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Could someone explain why alike is not the correct one for this blank?

They lived in tepees. These were.......(like, alike) big tents.

answer: like

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1 Answer 1

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The word like is a preposition. It can take a noun phrase as its complement:

  1. Bob looked like his brother.

In (1) above, the preposition like is taking the noun phrase his brother as its complement. Some prepositions are intransitive, which means you can use them on their own without a complement:

  1. Bob is out of the house right now.

In (2) above the preposition out is used intransitively. It doesn't have a complement (in old-fashioned grammars out would be thought of as an adverb here). The preposition like, however, is always transitive. It cannot be used intransitively, without a complement:

  1. *Bob looked like. [No complement, ungrammatical]
  2. *Bob and Bill looked like. [No complement, ungrammatical]

In contrast, the word alike is not a preposition, but an adjective. Like nearly all other adjectives, alike cannot take a noun phrase as a complement:

  1. *Bob was alike Bill. [ungrammatical]
  2. *Bob and Bill were alike each other. [ungrammatical]

The words alike and like both mean 'similar', and involve the comparison of two things (or more than two). Because alike cannot take a complement, these two things must be mentioned in the subject. This means that the subject must be a plural noun phrase, or be a conjunction of two noun phrases:

  1. *Bob was alike. [singular noun phrase as subject, ungrammatical]
  2. Bob and Bill were alike.
  3. The twins were alike.

The Original Poster's question

  1. They lived in tepees. These were ____ big tents.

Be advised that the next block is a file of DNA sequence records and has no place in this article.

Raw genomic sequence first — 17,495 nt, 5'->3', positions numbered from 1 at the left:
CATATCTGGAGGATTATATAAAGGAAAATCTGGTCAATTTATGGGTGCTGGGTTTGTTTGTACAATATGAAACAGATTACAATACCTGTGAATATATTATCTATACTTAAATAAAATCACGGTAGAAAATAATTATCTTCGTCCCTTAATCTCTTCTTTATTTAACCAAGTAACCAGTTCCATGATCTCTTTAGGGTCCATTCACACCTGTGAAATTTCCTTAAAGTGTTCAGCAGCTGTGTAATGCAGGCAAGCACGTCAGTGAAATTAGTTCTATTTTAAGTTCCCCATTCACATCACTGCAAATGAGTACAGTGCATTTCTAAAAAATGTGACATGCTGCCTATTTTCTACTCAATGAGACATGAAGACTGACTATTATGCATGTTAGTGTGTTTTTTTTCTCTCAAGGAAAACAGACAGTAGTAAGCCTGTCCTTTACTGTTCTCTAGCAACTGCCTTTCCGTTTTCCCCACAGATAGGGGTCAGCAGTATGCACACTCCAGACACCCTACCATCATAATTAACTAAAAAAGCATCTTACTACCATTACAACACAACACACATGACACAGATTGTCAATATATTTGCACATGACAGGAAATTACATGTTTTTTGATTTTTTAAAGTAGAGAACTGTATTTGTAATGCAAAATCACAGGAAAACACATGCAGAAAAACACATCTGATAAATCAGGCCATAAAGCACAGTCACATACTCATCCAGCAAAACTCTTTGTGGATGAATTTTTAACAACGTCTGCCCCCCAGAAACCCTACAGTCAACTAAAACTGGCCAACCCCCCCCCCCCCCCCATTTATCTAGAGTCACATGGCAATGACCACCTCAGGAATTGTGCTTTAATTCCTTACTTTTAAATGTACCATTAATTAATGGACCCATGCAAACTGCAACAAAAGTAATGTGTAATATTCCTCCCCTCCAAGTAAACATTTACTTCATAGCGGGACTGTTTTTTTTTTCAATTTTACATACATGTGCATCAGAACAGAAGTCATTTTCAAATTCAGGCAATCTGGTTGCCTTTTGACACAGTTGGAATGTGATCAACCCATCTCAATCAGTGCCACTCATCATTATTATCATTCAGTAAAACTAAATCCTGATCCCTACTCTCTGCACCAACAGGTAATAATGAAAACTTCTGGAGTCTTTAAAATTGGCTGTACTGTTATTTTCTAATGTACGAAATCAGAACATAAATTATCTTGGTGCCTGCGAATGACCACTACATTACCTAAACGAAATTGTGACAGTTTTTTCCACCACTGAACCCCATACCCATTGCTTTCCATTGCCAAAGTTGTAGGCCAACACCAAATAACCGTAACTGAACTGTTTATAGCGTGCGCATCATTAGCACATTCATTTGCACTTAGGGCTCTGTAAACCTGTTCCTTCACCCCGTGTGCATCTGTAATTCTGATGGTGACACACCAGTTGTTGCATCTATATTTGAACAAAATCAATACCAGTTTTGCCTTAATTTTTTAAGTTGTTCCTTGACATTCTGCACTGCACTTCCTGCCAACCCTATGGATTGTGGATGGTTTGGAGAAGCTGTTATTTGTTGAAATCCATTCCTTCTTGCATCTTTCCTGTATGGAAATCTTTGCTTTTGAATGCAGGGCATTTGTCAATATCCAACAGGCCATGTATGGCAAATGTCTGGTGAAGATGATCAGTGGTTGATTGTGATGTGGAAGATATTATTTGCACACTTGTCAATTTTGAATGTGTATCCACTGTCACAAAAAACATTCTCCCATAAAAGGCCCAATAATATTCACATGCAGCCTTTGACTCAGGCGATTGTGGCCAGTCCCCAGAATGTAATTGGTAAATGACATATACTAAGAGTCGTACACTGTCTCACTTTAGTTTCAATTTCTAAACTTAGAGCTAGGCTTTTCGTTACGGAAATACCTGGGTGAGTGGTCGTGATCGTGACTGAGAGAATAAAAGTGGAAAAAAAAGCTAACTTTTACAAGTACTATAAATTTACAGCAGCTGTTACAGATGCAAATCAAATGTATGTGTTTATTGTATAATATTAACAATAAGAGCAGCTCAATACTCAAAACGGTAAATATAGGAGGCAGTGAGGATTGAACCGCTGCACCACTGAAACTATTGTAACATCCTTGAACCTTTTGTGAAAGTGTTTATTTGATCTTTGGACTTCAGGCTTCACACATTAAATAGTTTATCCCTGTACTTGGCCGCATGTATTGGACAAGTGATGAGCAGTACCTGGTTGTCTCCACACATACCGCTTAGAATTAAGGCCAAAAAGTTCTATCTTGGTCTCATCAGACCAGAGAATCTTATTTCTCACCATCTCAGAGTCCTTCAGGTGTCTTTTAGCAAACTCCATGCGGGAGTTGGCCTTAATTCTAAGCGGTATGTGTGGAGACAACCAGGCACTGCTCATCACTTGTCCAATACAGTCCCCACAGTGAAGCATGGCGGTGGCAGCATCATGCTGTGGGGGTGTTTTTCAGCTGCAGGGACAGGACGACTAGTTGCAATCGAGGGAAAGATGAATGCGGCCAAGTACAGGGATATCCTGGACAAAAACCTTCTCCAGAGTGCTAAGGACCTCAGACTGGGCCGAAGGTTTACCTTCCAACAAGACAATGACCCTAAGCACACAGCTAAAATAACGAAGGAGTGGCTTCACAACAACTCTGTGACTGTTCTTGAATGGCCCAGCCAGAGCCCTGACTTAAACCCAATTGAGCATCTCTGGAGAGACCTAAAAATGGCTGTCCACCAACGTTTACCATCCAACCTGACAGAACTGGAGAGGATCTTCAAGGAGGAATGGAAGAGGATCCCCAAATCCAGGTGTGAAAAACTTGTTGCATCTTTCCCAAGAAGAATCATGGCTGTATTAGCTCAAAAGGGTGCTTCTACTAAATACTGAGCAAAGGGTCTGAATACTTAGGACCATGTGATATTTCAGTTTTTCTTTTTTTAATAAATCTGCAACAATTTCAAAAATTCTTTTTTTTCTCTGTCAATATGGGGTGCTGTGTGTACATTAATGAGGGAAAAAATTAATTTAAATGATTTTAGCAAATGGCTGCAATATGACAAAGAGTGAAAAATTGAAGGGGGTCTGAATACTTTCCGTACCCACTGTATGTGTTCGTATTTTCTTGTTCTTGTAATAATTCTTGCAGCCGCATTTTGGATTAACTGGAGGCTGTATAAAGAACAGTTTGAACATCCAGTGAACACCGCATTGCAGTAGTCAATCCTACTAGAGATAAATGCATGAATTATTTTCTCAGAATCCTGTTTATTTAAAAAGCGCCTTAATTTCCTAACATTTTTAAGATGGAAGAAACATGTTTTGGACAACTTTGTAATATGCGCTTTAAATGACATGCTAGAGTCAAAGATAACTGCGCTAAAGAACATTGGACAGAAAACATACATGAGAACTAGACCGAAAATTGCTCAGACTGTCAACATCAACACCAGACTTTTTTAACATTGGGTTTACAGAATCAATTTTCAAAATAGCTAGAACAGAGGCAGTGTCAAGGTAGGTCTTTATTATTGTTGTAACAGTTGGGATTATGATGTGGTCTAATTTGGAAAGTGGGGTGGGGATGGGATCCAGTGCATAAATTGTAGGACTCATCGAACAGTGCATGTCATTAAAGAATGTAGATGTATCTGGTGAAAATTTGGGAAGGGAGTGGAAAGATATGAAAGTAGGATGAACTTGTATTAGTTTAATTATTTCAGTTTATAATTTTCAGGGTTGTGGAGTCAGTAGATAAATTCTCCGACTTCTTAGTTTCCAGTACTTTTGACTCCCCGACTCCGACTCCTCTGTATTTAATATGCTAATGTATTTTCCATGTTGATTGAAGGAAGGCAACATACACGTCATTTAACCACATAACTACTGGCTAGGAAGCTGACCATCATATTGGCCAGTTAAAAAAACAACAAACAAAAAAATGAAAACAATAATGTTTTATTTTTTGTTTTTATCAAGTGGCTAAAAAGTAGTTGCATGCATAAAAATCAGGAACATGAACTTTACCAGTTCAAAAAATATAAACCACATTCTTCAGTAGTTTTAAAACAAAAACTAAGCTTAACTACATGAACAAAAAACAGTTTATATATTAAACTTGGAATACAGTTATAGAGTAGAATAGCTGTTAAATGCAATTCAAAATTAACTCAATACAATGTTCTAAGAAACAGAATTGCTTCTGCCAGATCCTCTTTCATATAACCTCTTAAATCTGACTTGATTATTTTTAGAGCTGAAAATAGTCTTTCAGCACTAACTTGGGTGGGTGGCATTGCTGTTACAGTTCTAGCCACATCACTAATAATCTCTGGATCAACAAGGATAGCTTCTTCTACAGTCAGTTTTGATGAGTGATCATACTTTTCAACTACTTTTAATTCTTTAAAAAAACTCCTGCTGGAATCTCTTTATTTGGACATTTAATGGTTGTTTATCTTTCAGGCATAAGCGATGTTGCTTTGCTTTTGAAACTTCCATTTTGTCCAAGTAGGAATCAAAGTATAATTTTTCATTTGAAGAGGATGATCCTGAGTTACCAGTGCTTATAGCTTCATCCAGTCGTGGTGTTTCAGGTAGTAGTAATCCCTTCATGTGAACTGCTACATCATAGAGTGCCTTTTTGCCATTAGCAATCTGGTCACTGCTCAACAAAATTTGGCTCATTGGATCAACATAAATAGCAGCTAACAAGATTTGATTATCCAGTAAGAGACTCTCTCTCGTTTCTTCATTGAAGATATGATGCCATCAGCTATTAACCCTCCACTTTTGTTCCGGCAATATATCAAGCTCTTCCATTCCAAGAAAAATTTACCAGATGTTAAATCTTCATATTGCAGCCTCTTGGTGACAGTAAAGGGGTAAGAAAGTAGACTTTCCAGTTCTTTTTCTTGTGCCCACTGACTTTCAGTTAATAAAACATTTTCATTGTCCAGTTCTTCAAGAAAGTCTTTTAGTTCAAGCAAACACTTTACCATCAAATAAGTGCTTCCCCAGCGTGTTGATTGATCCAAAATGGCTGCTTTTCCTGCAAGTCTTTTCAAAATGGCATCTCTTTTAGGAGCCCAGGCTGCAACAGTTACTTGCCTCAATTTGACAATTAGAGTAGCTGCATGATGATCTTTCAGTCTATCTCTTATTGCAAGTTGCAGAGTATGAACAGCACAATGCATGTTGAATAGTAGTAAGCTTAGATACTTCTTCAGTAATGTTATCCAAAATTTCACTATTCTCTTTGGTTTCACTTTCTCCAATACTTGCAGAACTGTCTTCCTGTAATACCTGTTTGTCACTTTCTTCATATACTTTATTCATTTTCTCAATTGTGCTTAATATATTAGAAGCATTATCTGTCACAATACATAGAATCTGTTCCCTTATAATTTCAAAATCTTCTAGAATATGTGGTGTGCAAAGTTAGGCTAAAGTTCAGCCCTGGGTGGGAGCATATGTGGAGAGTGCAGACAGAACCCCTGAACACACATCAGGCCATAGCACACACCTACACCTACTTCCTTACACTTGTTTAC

In (10), above the subject of were is plural so this would be grammatically compatible with either like or alike (alike, remember, must have a plural subject and cannot have a singular one). However, the gap there is followed by a noun phrase, which looks like it must be the complement of the missing word. This, then, rules out the adjective alike but is compatible, of course, with the preposition like.

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  • In the final paragraph, I find the subject of were is plural so this would be grammatically compatible with either like or alike confusing. Especially since just above it you have The twins were alike, which is obviously fine. Jul 17, 2023 at 10:41
  • @FumbleFingers But the word compatible means exactly that, that it's fine to use the two together (alike and a plural noun phrase subject). I don't understand why that sentence is confusing? Sorry, if I'm missing something. Jul 17, 2023 at 10:45
  • I'm not saying it's "wrong". Just that the wording seems / seemed confusing to me. And of course, I already know what you're trying to convey, and I probably understand English itself better than almost all learners who might be trying to acquire new information here. Just sayin' Jul 17, 2023 at 11:16
  • @FumbleFingers I'm following through the different tests one would do in a situation like OP's. First test - is subject plural (because as described, if not, it cannot be alike). Second, does the word take an object. I don't understand, exactly, why it's confusing - and so it's difficult for me to know how to rephrase. Could you elaborate for me, please, old bean? Jul 17, 2023 at 11:31
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    @FumbleFingers You seem to have gotten derailed by the full stop before "However,". The paragraph could be clarified for you : "In (10), above the subject of "were" is plural so this could be grammatically compatible with either like or alike (alike, remember, must have a plural subject and cannot have a singular one) but the gap there is followed by a noun phrase, which looks like it must be the complement of the missing word, and that rules out the adjective alike but is compatible, of course, with the preposition like".
    – TimR
    Jul 17, 2023 at 14:51

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